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Record Reviews

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Below are some recently posted reviews.

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ABIGAILS, THE:
Tundra: CD
Blind Rorschach Mr. Potato Head testing. Close eyes, press “Play,” construct MPH accordingly. At the end of The Abigails’ Tundra, my be-speckled, mustachioed Potato Head was wearing tight jeans and a fringe jacket, smoking a corncob pipe and tipping his floppy hat like Dylan on the cover of Nashville Skyline. Sonically, The Abigails throws Waylon outlaw slides, Dylan shuffle, and Cohen delivery into palatable three-minute joints that would be graciously passed around at early 1970s L.A. country rock parties. Songs about medication and jail wrapped up in packaging reminiscent of Exene’s doodles on X’s lyric sheets. Slackers and dirt bags take heed, The Abigails has your lazy summer jams covered.  –Matt Seward (Burger)


ABUSE OF SUBSTANCE:
Substance Abuse: 7” EP
Three-piece drunk-ass street punk from Edmonton, AB, CA. Hard, dirty, and pissed. If a fight breaks out at the party, these dudes probably started it. Just by looking at this record you know exactly what you are in for. From the cheetah print and Casualties-looking font on the cover to the band pic with brick on the back, it looks exactly like what it sounds like.  –Jackie Rusted (abuseofsubstance.bandcamp.com)


ADAPTIVE REACTION:
Carjack My Heart: 7”
I had to do it. As soon as I saw this record, I had to do the research to figure out what it was all about. The record itself is beautiful, but mysterious. Pretty, piss-yellow vinyl with nothing more than the band name and song titles on the label. There’s no cover, just a generic sleeve with cartoony art of some people dancing around a jukebox. So mysterious. I put the record on and it revealed fast and growling garage punk. Angry, fuzzed-out shit with the kind of lyrics that rhyme “epitomize” with “alibis.” Not your typical no-brain stomp and skronk. This is the kind of stuff that I can get into, so I had to learn more. I had to turn to the internet for help. I usually don’t do this before writing my reviews, because I don’t want my opinion tainted by what I might find. In this case, I found something very strange. First of all, I discovered that this is part of a cool subscription 7” series released by Jukebox Records. Then I found the Adaptive Reaction Bandcamp page and learned that a super weird transformation has taken place since the release of this record. They must have discovered synthesizers and drum machines, because it has become a gothy, electro band that sounds almost completely different than this record. Still fun, but maybe they could consolidate the two sounds into something that’s totally unique to them.  –MP Johnson (Jukebox)


ADOLESCENTS:
La Vendetta... É Un Piatto Che Va Servito Freddo: LP
Hafta admit it’s been a good spell since I last heard something new from the Adolescents (my fault, not theirs), so this is a welcome catch-up visit. As can be expected, Tony’s got some things on his mind—pigs running amok, the threat nuclear energy poses to the planet, the peaks and valleys of relationships, and the sorry state of society in the twenty-first century, for starters—and he does so with his usual élan as Steve and the boys lay down the solid sonic terra from which he promulgates. The tunes may occasionally have a bit more “rock” swagger to ‘em, but the wicked hooks, dual-octave guitar noodling, multi-part harmonies and overall feel of the proceedings are unquestionably Adolescents. Seeing as this release marks both the band’s thirty-fifth anniversary and its first new full-length on Frontier since their rightfully revered debut “blue” album, it’s especially sweet that this is as good as it is—a worthy addition to an already stellar, influential career from a band that remembers that punks should be undaunted by careerism to tackle heady, potentially controversial topics, especially in this era when taking a stand on damned near anything can be twisted into controversy, and back it all up with the kind of tunesmithing that’ll burrow into the noggin for decades. A tip of the worn beret is most definitely in order here.  –Jimmy Alvarado (Frontier)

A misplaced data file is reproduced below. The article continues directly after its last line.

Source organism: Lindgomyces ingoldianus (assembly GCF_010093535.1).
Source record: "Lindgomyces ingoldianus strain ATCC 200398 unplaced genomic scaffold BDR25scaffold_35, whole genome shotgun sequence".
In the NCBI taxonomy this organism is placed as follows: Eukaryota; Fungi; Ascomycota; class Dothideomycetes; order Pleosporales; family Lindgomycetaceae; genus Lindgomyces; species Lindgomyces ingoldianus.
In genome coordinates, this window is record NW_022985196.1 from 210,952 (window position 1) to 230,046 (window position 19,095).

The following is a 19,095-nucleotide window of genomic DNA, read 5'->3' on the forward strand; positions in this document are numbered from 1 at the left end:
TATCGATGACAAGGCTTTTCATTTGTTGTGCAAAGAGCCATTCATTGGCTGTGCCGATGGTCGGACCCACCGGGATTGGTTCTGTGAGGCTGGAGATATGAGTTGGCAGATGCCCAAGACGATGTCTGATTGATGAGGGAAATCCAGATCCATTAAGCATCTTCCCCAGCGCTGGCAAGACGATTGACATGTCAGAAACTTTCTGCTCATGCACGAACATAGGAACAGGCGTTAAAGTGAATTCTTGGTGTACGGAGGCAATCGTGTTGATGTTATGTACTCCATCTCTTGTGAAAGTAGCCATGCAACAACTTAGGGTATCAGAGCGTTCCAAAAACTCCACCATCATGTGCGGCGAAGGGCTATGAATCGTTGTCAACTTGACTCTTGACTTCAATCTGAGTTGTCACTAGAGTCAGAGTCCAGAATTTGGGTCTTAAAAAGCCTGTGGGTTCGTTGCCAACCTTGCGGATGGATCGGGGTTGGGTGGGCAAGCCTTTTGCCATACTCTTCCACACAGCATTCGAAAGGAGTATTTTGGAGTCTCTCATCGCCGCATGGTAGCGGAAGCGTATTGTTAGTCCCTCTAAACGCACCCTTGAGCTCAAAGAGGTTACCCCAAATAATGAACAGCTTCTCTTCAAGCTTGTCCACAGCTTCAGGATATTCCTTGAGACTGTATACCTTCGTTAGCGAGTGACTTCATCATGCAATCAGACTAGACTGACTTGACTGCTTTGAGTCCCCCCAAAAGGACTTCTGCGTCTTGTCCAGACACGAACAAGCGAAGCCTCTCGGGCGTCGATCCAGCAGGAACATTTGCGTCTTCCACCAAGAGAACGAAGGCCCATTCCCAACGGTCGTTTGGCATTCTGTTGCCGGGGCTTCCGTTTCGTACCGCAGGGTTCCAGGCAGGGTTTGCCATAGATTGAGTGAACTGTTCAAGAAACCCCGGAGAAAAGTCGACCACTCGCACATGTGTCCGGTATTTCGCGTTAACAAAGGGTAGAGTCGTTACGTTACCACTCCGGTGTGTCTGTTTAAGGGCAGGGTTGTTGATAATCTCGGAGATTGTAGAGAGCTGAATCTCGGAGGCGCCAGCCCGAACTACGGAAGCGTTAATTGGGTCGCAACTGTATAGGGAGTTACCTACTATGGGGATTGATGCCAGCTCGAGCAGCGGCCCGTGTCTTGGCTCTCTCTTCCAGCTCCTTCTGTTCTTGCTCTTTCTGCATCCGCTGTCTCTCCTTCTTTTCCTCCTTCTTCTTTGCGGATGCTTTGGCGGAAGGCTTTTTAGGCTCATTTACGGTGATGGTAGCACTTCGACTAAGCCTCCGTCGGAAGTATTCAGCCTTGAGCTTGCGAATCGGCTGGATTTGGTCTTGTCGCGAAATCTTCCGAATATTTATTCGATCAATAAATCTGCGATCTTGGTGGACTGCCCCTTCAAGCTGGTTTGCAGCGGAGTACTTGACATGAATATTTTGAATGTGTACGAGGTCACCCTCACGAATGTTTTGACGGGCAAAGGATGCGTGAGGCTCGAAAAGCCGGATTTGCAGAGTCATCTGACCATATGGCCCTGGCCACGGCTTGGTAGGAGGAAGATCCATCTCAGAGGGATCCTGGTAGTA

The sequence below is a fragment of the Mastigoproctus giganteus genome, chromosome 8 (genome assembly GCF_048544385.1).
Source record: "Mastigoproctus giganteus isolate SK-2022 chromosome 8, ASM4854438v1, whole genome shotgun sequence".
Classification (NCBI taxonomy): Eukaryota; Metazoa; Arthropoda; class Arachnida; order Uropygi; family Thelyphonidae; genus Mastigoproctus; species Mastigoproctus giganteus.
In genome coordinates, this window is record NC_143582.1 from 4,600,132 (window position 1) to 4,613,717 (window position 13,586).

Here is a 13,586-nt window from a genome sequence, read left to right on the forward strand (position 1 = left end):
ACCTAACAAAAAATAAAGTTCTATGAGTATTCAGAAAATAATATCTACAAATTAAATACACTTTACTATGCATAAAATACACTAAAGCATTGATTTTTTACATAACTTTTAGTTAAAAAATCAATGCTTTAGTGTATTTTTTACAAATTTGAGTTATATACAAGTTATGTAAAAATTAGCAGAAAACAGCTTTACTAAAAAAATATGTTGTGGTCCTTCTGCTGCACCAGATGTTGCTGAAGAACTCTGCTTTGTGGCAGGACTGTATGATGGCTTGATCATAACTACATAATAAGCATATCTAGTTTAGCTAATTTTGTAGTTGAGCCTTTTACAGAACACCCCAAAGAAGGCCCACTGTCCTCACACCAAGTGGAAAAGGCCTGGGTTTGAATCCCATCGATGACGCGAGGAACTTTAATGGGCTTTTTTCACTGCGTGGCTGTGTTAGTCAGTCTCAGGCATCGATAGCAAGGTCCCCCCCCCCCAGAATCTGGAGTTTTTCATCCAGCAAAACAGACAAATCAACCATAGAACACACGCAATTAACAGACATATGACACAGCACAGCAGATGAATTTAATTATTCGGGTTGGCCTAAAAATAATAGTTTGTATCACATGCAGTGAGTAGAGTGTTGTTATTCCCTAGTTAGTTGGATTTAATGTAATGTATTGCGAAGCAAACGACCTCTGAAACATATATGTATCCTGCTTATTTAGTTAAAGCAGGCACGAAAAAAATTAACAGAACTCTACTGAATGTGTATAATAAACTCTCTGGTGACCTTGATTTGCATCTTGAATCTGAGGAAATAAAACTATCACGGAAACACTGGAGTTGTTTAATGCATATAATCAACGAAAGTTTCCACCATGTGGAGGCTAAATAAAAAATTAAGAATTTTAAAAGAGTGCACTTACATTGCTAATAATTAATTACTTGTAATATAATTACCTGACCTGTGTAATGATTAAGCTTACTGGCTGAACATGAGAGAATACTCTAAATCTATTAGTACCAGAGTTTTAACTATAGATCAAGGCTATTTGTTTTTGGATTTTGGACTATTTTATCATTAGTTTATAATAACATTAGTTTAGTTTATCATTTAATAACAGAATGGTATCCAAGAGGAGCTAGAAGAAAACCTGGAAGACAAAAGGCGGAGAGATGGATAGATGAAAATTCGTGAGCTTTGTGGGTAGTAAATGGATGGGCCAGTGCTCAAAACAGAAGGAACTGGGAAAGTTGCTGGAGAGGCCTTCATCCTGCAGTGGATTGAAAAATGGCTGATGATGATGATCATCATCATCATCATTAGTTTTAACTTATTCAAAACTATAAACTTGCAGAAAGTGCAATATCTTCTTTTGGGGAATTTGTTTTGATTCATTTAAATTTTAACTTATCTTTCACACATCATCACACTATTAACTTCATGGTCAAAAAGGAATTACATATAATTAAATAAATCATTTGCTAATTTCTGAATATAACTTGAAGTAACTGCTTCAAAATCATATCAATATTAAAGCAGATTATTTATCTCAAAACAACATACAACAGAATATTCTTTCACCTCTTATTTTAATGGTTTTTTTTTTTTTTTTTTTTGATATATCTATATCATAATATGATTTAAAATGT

ADULTS:
This Is Our Year: LP
This LP comes with a bookmark-sized insert that implores listeners to “Get Drunk. Read Books. Go to Sleep.” If that were the only formula for making music this fun, this inspired, and this catchy, then every college sophomore would be a fucking punk rock icon somewhere between the likes of Elvis Costello and Laura Jane Grace. Adults hails from New Orleans and this album sounds great. There are portions that sound comforting and familiar, like the gravelly voice and lightning speed, but there are also some surprises like the cleverly arranged guitar riffs and the not-always-so-straightforward beat of the drums. So, to review: Get drunk. Read books. Go to sleep. And, check out Adults.  –John Mule (Hurry Up & Wait)


ALARMS AND CONTROLS / SECRET SMOKER:
Split: 7”
Alarms And Controls released a full-length on Dischord in 2013, and the sonic tethers to other D.C. luminaries, like Hoover and Circus Lupus, a band which guitarist Chris Hemley cites on his punk resume, are audible in the band’s inventiveness. The funky bass groove and tight minimal drumming on “Your Mamma’s Sleek Ride” conjure Minutemen. “Flood Plane” features nearly spoken word lyrics, like “Sibilance in the birdless trees / Grey and the black before the freeze.” The cryptic words pirouette off the tongue and stumble over the jangly guitar. Both songs are memorable and constantly unraveling without ever being mathy. Secret Smoker’s contribution picks up from where they left off on their debut LP Terminal Architecture.If you’re familiar with the LP then this 7” has few surprises, except that the vocals seem to be mixed inaudibly low this time as opposed to simply sitting in the music. Regardless, both tunes are solid emo punk tinged with post-hardcore that is more conventional than revisionist.  –Sean Arenas (Protagonist, protagonistmusic.tumblr.com / Zegema Beach, zegemabeachrecords.com)